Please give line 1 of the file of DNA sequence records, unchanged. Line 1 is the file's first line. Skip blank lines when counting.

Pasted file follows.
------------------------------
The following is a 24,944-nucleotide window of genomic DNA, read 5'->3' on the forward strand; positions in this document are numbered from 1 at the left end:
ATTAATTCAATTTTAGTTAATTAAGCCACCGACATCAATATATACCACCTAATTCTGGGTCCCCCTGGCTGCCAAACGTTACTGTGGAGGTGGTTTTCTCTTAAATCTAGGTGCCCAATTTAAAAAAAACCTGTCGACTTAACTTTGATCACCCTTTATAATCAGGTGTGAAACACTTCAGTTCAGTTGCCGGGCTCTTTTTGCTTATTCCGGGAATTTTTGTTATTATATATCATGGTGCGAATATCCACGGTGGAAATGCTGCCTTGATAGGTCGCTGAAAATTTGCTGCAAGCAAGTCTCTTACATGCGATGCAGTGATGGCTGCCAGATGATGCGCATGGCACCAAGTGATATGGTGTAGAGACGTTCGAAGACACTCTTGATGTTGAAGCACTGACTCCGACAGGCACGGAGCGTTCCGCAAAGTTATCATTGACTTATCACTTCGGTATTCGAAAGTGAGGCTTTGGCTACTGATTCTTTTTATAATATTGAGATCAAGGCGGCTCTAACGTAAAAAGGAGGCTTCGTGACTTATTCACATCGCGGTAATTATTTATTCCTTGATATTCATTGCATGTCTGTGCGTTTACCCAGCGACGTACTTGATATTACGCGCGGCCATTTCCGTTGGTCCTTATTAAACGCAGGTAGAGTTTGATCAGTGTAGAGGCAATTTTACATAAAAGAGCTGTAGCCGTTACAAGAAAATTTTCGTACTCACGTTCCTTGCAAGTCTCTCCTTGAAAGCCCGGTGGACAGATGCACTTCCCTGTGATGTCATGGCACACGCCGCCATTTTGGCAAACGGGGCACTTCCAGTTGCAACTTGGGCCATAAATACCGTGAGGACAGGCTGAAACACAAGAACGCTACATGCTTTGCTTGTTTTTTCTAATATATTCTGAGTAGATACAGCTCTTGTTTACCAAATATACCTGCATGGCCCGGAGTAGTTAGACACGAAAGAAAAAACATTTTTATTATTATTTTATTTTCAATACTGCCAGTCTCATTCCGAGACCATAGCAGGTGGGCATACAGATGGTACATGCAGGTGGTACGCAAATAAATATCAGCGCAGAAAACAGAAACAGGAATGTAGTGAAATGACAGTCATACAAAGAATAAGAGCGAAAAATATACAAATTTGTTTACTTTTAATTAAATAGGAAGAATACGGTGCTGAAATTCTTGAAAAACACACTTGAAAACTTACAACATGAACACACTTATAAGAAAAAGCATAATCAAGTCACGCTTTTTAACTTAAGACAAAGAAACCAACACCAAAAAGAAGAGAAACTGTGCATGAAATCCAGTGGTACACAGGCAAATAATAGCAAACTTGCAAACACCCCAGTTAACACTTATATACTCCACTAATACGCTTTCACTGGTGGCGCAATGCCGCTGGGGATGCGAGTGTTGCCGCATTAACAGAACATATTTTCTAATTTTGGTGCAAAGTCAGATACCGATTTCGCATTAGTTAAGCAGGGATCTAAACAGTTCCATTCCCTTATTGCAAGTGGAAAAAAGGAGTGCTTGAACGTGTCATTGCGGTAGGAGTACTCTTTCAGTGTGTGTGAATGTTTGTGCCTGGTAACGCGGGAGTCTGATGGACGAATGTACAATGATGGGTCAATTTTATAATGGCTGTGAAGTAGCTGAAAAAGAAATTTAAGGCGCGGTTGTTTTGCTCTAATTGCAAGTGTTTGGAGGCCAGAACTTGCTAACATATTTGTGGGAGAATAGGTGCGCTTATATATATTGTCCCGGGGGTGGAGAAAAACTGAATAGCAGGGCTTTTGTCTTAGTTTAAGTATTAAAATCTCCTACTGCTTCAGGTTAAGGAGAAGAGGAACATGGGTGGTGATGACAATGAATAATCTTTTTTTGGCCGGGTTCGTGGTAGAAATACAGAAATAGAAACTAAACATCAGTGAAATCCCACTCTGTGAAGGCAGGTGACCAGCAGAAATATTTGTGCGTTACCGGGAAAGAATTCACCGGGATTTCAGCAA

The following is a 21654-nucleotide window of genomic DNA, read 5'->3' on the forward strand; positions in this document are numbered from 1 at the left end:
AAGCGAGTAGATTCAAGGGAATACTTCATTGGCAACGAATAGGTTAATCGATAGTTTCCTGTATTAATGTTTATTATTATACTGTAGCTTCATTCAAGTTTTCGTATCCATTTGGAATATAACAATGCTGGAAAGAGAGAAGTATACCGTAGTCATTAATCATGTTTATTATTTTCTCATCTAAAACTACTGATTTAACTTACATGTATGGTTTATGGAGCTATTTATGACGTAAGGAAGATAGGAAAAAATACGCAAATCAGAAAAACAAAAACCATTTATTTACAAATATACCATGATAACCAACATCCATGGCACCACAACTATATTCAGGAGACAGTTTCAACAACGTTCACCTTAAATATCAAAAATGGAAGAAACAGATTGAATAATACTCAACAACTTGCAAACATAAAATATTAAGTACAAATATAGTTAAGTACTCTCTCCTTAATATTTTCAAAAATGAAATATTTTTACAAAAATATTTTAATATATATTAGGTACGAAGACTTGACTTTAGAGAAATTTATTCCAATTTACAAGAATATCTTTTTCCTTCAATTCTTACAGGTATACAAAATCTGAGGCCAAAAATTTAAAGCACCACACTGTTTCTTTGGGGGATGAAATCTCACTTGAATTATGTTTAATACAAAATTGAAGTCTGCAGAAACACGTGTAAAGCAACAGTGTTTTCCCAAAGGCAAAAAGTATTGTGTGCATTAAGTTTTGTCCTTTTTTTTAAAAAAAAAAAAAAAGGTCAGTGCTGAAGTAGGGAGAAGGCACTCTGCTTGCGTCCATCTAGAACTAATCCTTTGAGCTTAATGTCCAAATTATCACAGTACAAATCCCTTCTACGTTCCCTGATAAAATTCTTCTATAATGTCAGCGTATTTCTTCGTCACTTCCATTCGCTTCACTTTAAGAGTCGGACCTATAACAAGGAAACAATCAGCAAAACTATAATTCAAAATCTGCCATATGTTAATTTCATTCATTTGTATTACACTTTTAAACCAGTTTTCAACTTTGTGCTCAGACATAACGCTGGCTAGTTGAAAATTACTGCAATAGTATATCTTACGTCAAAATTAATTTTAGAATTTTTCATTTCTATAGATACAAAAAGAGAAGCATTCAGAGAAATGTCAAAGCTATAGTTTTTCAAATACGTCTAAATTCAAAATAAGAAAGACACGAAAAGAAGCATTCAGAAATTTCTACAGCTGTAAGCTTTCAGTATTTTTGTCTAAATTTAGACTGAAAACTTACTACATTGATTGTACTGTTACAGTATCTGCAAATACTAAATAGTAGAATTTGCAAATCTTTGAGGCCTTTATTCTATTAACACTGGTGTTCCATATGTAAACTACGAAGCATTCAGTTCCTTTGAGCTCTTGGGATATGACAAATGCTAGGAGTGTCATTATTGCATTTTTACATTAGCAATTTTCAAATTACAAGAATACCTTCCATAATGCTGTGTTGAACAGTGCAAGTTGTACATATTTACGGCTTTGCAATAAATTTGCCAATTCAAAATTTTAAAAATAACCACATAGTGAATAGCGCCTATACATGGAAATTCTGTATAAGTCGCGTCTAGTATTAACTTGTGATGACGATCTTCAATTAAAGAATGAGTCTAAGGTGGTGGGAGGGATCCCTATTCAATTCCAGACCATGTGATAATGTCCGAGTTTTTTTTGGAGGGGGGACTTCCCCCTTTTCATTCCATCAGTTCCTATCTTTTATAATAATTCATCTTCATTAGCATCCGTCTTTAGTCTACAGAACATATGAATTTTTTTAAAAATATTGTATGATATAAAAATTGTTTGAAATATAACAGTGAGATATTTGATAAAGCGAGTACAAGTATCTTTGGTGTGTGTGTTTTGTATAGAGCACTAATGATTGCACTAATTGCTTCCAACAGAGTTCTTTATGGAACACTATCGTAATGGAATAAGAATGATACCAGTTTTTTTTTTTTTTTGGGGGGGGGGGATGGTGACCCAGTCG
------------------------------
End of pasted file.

The following is a 24,944-nucleotide window of genomic DNA, read 5'->3' on the forward strand; positions in this document are numbered from 1 at the left end: